News and Speeches

Testimony of NYC Schools Chancellor Carmen Fariña on Council Resolution Supporting the City’s Plan to Establish High-Quality Universal Pre-Kindergarten for All Eligible Four-Year Olds and a High-Quality After-School Program for Middle School Aged Youth

2/11/2014

As Prepared for Delivery Before the New York City Council Committees on Education and Women’s Issues - February 11, 2014

Good afternoon Speaker Mark-Viverito, Chairs Dromm and Cumbo and all the members of the Education and Women’s Issues Committees here today. I am New York City Schools Chancellor Carmen Fariña. It is my pleasure to be here to discuss Resolution No. 2 in support of Mayor de Blasio’s plan to establish high-quality full-day universal pre-K and high quality after-school programs for middle school students in New York City. I would like to thank Speaker Mark-Viverito and the Council for your support on this important issue and for your longstanding support of full-day pre-K and after-school programs. Seated with me is Sophia Pappas, the Executive Director of Early Childhood Education at the Department of Education.

During my 40 years in education, I have learned that the only way to improve education is to focus attention on the classroom and quality instruction. And as Chancellor, I want to see all of New York City’s students receive the best education possible, as early as possible.

The opportunity to attend high quality, full-day pre-K is an essential step in this trajectory. We know that significant growth in speech, language, and brain development occurs before kindergarten. By getting children into language-rich environments that promote higher-order thinking as soon as possible, pre-K helps develop the critical vocabulary, oral language, and problem-solving skills that serve as a foundation for academic success throughout the remainder of their education. And by establishing strong partnerships with families from the beginning, we set the tone for continued, active family involvement throughout a child’s time in our schools.

In cities and states that currently have universal pre-K, research has documented significant academic gains across all income and racial groups. In Tulsa, Oklahoma participation in pre-K was a powerful predictor of children’s pre-reading and pre-writing scores and helped narrow the achievement gap.

New Jersey’s Abbott Districts’ pre-K programs are designed to overcome chronic education disparities and have demonstrated substantial impacts on achievement in language, literacy, and mathematics. A recent study found that Boston’s universal pre-K narrows the achievement gap and produces gains in vocabulary and math skills for children from all backgrounds.

Another step in setting up our young people for success in college and careers is to focus on the quality of their middle school experience. After-school programs have the potential to be a support system for students, both academically and emotionally. Just like pre-K, these programs offer crucial resources that may not be otherwise available to students. Not only do they help our students improve academic performance, they foster community at a critical time in a child’s development.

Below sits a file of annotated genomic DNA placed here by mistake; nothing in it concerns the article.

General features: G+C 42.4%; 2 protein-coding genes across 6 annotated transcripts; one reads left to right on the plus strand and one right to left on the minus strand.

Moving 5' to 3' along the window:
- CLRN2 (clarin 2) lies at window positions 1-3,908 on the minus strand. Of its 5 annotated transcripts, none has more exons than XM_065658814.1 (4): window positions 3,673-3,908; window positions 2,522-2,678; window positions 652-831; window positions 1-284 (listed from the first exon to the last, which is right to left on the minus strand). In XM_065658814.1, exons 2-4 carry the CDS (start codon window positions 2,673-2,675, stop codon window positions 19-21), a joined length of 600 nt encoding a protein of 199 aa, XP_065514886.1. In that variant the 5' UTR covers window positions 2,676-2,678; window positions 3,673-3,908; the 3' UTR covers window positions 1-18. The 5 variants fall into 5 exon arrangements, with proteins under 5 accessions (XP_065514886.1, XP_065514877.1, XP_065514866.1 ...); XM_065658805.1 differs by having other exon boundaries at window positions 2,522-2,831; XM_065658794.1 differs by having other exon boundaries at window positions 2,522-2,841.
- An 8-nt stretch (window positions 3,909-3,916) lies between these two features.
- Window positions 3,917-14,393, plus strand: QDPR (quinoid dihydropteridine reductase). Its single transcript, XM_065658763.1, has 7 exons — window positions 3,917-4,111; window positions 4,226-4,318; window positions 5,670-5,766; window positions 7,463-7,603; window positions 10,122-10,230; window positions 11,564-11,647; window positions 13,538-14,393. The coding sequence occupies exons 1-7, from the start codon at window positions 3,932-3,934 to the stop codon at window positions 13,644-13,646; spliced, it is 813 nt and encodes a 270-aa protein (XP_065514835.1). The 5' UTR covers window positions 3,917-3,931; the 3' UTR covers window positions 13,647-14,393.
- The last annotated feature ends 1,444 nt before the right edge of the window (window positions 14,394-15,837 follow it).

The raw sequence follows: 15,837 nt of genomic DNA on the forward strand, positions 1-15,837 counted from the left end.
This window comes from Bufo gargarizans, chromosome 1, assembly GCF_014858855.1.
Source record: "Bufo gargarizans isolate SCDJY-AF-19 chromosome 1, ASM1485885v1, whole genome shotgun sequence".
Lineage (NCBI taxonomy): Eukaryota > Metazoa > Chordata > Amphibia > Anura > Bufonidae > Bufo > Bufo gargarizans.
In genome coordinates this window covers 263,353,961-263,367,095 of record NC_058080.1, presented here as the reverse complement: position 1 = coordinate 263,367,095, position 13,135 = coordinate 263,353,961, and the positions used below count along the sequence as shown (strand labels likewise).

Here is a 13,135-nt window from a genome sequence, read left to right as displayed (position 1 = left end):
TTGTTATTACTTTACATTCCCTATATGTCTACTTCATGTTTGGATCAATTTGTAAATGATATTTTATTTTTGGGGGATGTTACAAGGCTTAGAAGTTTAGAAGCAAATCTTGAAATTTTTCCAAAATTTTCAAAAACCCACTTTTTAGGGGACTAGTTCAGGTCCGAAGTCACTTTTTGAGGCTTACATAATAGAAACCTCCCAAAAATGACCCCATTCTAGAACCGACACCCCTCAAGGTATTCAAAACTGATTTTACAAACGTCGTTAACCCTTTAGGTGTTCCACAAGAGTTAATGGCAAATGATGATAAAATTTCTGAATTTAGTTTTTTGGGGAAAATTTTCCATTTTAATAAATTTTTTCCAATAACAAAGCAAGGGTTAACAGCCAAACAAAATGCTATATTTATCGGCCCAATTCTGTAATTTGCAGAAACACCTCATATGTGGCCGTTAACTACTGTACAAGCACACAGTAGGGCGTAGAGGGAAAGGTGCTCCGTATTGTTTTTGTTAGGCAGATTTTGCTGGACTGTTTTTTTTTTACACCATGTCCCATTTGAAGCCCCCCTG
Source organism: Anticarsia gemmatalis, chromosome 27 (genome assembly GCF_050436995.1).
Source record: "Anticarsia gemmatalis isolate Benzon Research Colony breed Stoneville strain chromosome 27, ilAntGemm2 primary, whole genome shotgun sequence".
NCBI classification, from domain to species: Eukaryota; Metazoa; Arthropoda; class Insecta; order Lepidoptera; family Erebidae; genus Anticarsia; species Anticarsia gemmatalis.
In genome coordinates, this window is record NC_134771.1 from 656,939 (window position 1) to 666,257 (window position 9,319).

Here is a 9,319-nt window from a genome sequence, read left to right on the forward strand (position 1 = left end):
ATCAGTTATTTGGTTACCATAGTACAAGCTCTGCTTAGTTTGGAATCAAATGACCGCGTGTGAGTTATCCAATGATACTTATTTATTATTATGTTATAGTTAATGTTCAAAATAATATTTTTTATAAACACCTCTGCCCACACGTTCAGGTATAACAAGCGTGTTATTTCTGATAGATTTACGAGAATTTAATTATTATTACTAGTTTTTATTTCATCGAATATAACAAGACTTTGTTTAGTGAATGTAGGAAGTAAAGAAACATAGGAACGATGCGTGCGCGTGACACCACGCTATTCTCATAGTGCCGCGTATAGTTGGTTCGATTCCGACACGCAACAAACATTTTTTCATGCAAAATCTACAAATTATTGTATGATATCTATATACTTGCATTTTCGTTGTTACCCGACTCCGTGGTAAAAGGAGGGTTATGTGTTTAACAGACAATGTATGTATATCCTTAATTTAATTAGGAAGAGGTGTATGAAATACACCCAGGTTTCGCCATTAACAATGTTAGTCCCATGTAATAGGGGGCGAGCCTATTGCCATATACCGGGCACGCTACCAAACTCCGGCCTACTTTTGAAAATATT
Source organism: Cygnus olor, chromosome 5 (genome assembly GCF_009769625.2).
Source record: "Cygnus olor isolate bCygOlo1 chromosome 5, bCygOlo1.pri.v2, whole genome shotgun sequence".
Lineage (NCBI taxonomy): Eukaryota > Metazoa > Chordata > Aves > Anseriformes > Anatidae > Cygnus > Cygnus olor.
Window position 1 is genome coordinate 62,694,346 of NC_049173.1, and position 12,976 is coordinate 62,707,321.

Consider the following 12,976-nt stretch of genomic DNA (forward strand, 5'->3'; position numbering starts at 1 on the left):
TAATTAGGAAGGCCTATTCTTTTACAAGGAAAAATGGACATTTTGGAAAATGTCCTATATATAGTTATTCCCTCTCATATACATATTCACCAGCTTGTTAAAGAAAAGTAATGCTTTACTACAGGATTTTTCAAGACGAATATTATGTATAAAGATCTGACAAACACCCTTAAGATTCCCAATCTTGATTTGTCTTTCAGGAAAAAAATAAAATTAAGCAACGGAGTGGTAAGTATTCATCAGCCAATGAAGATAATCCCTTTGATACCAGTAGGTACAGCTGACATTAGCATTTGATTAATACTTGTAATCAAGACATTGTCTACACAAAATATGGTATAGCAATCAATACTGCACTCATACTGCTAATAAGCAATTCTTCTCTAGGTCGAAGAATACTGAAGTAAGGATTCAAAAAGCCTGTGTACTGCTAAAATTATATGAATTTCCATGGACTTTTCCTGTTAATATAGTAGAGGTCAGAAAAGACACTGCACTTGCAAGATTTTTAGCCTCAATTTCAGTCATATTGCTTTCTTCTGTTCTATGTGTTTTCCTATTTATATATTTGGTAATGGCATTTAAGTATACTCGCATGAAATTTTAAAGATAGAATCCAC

You understand that by providing free, high-quality, full-day pre-K to an estimated 73,250 four-year olds by the 2015-2016 school year, we have the opportunity to dramatically alter the academic and life paths of our City’s children. You understand that given the importance of pre-K for our children, families and city, we must start this two-year rollout with a significant increase in full-day options starting this coming school year.

You also recognize that middle school is a pivotal time for our students. As early as summer 2014, we can begin after-school expansion for middle schools in targeted neighborhoods and expand to the 116 stand-alone middle schools currently without out an after-school program in September 2014. As I visit middle schools throughout the City, this has become clearer to me: at an age where the alternative can lead to dropping out or incarceration, a good after-school program has the power, not only to change the course of a student’s academic career, but to change his or her life.

So how do we turn this information into real and long-lasting change?  The central challenge is sufficient, sustainable funding. Without multi-year, guaranteed funding, agencies and providers will be unable to secure the quality educators and space necessary to serve every child in New York City.

Thank you for recognizing that a small tax increase will allow an enormous investment in the future of our City. Every child not already in a pre-K program has already lost critical learning time. Filling the gap in full-day pre-K access cannot wait. Providing quality after-school programs for middle school students is a must if we are truly committed to increasing the number of NYC students who graduate from high-school college and career ready. The children we could potentially place in programs this September will not get another chance at experiences that set them up for achievement and increased opportunities later in life.

Thank you so much for your support on these fundamental issues. I am proud to stand with you in consensus on this issue and I look forward to working with you in the future. I would like to once again thank you for the opportunity to testify today and I would be happy to take your questions.